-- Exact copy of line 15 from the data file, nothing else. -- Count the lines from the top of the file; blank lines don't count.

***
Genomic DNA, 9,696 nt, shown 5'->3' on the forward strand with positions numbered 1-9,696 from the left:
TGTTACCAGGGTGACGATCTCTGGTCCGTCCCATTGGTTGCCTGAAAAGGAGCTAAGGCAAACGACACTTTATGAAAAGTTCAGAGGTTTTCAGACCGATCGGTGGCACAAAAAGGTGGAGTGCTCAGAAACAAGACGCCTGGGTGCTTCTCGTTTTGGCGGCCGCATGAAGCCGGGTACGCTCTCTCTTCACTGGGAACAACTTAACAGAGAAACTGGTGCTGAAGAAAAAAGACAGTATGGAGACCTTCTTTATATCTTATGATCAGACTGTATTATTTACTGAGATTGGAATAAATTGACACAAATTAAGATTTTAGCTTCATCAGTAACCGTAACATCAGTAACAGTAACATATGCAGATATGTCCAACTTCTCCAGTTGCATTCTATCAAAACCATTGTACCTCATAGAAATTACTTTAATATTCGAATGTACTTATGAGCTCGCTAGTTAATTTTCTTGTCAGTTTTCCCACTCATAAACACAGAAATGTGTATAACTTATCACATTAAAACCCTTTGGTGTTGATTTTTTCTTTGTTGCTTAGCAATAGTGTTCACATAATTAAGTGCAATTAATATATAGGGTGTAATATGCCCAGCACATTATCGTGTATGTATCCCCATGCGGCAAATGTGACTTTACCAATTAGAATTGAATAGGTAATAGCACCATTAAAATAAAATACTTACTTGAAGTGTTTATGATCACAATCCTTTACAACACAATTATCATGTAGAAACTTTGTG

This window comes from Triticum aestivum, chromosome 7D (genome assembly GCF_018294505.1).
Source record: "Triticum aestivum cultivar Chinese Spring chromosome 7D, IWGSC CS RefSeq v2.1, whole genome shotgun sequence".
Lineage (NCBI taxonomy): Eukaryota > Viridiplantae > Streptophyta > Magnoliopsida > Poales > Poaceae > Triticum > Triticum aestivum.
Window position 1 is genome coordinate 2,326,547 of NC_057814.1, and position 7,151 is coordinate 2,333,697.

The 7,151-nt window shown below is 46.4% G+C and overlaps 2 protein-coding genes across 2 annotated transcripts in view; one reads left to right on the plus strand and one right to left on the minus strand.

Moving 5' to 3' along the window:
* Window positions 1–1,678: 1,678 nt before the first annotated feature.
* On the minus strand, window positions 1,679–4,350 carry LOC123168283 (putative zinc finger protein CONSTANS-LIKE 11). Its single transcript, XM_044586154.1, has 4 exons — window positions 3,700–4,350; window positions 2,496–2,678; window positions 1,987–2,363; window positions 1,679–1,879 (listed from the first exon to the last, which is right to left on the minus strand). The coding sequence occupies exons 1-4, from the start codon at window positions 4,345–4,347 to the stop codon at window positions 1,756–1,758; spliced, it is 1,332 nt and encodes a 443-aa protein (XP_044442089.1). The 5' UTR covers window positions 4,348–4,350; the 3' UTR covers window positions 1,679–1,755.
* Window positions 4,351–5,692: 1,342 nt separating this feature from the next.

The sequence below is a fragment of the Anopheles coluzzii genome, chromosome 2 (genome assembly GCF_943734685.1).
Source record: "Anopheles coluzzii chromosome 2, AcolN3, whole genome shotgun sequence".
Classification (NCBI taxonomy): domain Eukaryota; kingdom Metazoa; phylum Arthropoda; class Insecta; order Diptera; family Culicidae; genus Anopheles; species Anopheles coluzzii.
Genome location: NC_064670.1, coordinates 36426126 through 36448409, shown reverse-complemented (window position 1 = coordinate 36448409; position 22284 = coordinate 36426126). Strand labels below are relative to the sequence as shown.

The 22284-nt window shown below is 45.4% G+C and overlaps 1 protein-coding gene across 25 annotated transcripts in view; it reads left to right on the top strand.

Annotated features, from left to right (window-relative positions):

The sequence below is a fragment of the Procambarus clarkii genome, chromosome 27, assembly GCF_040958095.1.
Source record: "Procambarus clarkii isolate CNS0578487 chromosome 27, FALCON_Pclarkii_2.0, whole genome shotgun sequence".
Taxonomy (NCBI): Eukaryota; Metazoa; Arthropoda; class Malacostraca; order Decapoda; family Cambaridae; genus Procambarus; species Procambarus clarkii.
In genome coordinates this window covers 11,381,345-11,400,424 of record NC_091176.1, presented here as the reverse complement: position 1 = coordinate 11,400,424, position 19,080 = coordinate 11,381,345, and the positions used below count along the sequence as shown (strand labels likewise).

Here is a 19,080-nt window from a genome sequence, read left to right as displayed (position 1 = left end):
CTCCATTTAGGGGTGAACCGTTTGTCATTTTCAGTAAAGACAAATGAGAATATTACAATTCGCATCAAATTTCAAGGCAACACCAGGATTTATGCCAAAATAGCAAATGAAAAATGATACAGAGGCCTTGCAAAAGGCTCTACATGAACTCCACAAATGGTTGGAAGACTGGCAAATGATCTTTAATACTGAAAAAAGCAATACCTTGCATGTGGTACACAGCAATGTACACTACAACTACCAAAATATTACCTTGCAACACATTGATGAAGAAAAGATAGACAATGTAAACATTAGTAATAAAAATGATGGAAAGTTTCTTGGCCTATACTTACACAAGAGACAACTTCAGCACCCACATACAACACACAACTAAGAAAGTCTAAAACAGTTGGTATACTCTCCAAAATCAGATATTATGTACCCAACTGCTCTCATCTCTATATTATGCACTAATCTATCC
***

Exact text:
Genome location: NC_064670.1, coordinates 36426126 through 36448409, shown reverse-complemented (window position 1 = coordinate 36448409; position 22284 = coordinate 36426126). Strand labels below are relative to the sequence as shown.